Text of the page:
"Plot summary: Film crew travels to remote village to document a death ritual. Once in the village, however, they find the deathly ill woman has not perished yet and so they settle in and wait. Each day they enquire about the old womans health and each day the news is different. The focus is on one member of the crew and how he slowly acclimates himself to the villagers, to nature, and to time as he waits for an event that may or may not occur. This is my second Abbas Kiorastami film. I recently saw Close Up and after seeing this one I want to see all of his films. Kiorastami is a film maker for people who want something unique. Hollywood is all about stating the obvious and Kiorastami is all about subtlety. Most films work by speeding things up and meeting expectations but Kiorastami works by slowing things down and subverting expectations. In CLOSE UP an out-of-work man with a family to support pretends to be a famous director and befriends a wealthy family who believes he truly is the director. As time passes the family begins to suspect that he may not be who he says he is. It is an intimate study of human relationships and how relationships develop to fulfill a mutual need. When the family finds out the man is merely an imposter they are angry at first and they take him to court but then as they listen to his reasons for pretending they forgive him and at films end we see that the friendship will resume. It is an examination of how relationships form and also an examination of society and how society shapes the way we relate to and see each other. THE WIND WILL CARRY US is another version of this story but instead of the poor man befriending the rich it is about a city dweller befriending village folk. The city dweller finds himself treating the villagers like an object for study because that is his training as a film maker but the villagers just quietly go about their business allowing the city dweller to do his thing. The villagers are a community who all rely on each other and the city dweller is facinated by how the villagers take care of each other. He relies on them for all his practical needs like food and lodging but also for his social needs as well. As he tries to communicate with various villagers we can see that he is trying to make a connection with life that has so far been denied him in the city. The city dweller is the kind of man who quotes poetry freely but for him life is abstract whereas for the villagers life is real. Thus his fascination with them. For the first time in his life he finds himself looking at nature, at life, and at people up close. Its a very long film with lots of quiet stretches but that is Kiorastami's style--instead of hurrying you along from one scene to the next he allows you to occupy each scene and feel life not in film time but in real time. Once you surrender to the style you begin to feel its magisterial effect. CLOSE UP was kind of grainy and low budget (though still a great film) but this film is state of the art. Truly pristine cinematography. I highly recommend both films."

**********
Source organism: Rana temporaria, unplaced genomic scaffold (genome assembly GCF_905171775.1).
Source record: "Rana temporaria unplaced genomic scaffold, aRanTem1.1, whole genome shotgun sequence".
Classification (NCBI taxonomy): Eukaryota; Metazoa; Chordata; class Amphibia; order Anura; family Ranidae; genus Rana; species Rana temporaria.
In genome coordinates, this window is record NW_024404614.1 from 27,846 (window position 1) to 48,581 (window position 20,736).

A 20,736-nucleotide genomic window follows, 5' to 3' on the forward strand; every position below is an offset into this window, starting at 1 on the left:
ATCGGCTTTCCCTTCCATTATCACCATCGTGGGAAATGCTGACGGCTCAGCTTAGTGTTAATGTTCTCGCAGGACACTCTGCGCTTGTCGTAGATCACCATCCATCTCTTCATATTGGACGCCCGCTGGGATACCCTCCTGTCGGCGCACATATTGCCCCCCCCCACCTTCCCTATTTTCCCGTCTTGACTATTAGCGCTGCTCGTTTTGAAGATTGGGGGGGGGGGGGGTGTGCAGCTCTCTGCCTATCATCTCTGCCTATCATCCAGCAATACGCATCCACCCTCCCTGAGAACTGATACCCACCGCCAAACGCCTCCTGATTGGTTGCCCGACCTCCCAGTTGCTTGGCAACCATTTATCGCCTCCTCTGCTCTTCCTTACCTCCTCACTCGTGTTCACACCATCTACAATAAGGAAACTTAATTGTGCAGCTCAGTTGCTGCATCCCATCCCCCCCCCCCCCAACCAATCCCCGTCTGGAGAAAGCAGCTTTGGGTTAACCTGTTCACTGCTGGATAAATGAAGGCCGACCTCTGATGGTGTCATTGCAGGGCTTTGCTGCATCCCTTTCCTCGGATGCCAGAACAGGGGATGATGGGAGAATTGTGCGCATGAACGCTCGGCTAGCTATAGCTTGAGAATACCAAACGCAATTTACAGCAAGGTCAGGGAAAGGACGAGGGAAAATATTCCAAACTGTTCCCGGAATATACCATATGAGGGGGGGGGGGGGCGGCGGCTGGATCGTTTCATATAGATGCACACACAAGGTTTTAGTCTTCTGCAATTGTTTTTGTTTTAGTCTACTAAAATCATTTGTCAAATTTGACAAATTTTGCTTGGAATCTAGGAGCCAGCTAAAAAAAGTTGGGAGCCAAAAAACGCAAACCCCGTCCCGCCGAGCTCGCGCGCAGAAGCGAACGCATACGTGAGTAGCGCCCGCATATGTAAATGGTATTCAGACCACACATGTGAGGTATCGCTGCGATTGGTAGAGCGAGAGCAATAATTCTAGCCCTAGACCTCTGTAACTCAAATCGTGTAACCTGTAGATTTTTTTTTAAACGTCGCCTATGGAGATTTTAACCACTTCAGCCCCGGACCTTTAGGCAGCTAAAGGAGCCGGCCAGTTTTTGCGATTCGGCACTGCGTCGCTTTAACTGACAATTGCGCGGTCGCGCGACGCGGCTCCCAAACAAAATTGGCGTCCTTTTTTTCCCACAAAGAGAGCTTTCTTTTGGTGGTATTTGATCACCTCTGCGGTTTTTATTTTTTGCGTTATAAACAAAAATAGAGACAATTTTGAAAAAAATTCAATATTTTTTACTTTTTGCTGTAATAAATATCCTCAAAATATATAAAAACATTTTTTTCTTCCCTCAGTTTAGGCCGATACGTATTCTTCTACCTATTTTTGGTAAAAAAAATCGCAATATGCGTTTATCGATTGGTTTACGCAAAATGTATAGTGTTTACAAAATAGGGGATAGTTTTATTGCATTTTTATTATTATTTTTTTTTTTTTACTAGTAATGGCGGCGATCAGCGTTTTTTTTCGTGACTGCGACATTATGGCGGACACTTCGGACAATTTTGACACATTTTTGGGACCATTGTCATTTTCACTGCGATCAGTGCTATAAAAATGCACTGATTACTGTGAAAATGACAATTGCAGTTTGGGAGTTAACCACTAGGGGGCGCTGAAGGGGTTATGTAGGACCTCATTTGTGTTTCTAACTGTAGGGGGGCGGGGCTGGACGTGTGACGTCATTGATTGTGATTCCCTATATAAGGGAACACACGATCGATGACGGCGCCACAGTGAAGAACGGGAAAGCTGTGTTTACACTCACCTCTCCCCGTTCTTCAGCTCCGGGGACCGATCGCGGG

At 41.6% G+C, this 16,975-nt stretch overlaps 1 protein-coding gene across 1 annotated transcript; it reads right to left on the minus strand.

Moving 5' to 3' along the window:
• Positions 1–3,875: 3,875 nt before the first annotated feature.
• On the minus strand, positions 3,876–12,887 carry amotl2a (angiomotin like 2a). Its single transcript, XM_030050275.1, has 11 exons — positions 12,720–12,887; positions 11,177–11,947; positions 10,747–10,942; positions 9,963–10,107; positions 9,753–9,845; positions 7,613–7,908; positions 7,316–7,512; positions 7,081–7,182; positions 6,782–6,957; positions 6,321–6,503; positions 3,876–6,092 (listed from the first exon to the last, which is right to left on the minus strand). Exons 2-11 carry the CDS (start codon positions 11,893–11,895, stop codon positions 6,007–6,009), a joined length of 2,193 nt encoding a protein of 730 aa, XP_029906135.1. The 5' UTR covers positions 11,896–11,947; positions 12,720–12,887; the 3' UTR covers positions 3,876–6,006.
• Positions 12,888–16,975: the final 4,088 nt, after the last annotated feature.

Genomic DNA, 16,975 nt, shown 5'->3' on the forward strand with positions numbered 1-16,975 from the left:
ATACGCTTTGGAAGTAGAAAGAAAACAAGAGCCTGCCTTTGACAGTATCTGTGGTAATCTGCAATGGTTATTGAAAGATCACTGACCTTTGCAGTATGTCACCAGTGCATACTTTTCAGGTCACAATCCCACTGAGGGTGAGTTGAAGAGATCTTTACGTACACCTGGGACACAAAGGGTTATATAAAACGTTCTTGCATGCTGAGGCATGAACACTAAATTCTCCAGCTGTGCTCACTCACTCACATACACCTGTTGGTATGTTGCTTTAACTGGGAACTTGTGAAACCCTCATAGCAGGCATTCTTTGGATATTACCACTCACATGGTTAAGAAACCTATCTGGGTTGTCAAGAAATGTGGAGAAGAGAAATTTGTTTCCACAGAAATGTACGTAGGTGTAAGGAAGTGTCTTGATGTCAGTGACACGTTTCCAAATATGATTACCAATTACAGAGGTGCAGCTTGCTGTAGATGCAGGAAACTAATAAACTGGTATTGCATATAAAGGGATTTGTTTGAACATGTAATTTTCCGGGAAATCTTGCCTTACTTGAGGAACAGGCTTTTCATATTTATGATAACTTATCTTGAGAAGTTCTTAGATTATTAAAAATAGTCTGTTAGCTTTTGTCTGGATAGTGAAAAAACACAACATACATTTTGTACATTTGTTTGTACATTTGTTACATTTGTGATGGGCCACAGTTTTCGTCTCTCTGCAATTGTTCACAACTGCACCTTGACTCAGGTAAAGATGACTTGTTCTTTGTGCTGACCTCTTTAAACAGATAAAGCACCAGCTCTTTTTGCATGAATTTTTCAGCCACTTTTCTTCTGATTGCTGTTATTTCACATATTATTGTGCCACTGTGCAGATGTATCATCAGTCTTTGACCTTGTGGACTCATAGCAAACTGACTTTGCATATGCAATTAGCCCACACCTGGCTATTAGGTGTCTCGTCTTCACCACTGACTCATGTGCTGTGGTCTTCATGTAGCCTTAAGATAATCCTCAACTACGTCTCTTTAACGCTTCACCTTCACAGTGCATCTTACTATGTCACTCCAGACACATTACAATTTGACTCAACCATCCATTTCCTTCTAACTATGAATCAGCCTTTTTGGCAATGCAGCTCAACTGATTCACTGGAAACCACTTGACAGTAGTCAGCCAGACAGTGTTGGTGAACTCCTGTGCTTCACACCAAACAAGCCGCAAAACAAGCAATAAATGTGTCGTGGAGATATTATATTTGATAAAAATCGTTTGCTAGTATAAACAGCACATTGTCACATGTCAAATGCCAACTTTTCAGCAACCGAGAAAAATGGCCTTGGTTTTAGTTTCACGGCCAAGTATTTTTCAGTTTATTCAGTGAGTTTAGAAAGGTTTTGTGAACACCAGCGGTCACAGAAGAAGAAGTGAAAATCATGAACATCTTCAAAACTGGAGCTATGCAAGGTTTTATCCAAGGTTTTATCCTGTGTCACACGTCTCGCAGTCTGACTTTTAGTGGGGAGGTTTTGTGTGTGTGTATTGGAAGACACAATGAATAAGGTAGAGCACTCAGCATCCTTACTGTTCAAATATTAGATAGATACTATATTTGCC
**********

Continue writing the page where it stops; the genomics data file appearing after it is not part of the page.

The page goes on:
Another masterpiece from Kiarostami